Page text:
Now it is a interesting observation that we can get the angular frequency $\omega$ from (1) with a time derivative and likewise wave number $k$ with a spacial derivative. If we simply define the operators1 \begin{align} \hat{E} = -\frac{\hbar}{i} \frac{\partial}{\partial t} \tag{4}\\ \hat{p} = \frac{\hbar}{i} \frac{\partial}{\partial x} \; \tag{5}\\ \end{align} so that $\hat{E} \Psi = E \Psi$ and $\hat{p} \Psi = p \Psi$.

Now, the Hamiltonian for a particle of mass $m$ moving in a fixed potential field $V(x)$ is $H = \frac{p^2}{2m} + V(x)$, and because this situation has no explicit dependence on time we can identify the Hamiltonian with the total energy of the system $H = E$. Expanding that identity in terms of the operators above (and applying it to the wave function, because operators have to act on something) we get \begin{align} \hat{H} \Psi(x,t) &= \hat{E} \Psi(x,t) \\ \left[ \frac{\hat{p}^2}{2m} + V(x) \right] \Psi(x,t) &= \hat{E} \Psi(x,t) \\ \left[ \frac{1}{2m} \left( \frac{\hbar}{i} \frac{\partial}{\partial x}\right)^2+ V(x) \right] \Psi(x,t) &= -\frac{\hbar}{i} \frac{\partial}{\partial t} \Psi(x,t) \\ \left[ -\frac{\hbar^2}{2m} \frac{\partial^2}{\partial x^2}+ V(x) \right] \Psi(x,t) &= i\hbar \frac{\partial}{\partial t} \Psi(x,t) \;. \tag{6}\\ \end{align} You will recognize (6) as the time-dependent Schrödinger equation in one dimension.

So the motivation here is

1. Write a wave equation.
2. Make the energy and momentum have the de Broglie forms, and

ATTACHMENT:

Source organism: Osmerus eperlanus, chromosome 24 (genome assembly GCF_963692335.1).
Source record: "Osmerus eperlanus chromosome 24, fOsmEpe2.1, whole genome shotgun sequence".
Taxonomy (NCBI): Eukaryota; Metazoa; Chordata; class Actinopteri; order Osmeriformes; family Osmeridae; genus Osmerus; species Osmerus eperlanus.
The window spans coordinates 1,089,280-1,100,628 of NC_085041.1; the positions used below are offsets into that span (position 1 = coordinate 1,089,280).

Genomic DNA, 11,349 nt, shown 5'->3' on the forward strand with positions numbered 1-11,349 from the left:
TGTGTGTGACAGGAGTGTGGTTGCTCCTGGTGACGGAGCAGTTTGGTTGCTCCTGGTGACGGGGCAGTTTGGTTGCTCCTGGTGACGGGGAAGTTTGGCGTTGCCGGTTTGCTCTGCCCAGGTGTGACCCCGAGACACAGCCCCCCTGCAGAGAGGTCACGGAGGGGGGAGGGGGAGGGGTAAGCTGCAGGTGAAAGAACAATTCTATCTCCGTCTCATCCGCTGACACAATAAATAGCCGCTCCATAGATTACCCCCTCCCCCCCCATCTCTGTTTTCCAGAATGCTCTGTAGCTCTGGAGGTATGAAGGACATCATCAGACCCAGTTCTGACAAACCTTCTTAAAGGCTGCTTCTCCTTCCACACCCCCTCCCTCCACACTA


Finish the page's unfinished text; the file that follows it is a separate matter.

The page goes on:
3. Require energy conservation

but this is not anything like a proof because the pass from variable to operators is pulled out of a hat.

As an added bonus if you use the square of the relativistic Hamiltonian for a free particle $(pc)^2 - (mc^2)^2 = E^2$ this method leads naturally to the Klein-Gordon equation as well.

1 In very rough language an operator is a function-like mathematical object that takes a function as an argument and returns another function. Partial derivatives obviously qualify on this front, but so do simple multiplicative factors: because multiplying a function by some factor returns another function.

We follow a common notational convention in denoting objects that need to be understood as operators with a hat, but leaving the hat off of explcit forms.

It stands for dynamics for strange quantum particle that can be expressed as a wave $\psi$. Since quantum theory is fundamentally probabilistic we must write down classical Hamiltonian in expectation values:$$\langle H\rangle=\langle T\rangle+\langle V(x,t)\rangle$$

In quantum mechanics we use different operators that act on state $\psi$ $$\langle H\rangle=\int i\hbar \frac{d}{dt}\psi \centerdot \overline{\psi}dx$$ $$\langle T\rangle=\int - \frac{\hbar^2}{2m}\frac{d^2}{dx^2}\psi \centerdot \overline{\psi}dx$$ $$\langle V(x,t)\rangle=\int V(x,t)|\psi|^2dx$$

[NOTE: if you dare, you can actually derive previous expressions with Fourier methods and lesser assumptions, but genereally we take them granted since Schrödinger's equation is a fundamental postulate in physics]

After using variational lemma you get: $$i\hbar \frac{d}{dt}\psi = - \frac{\hbar^2}{2m}\frac{d^2}{dx^2}\psi + V(x,t)\psi$$.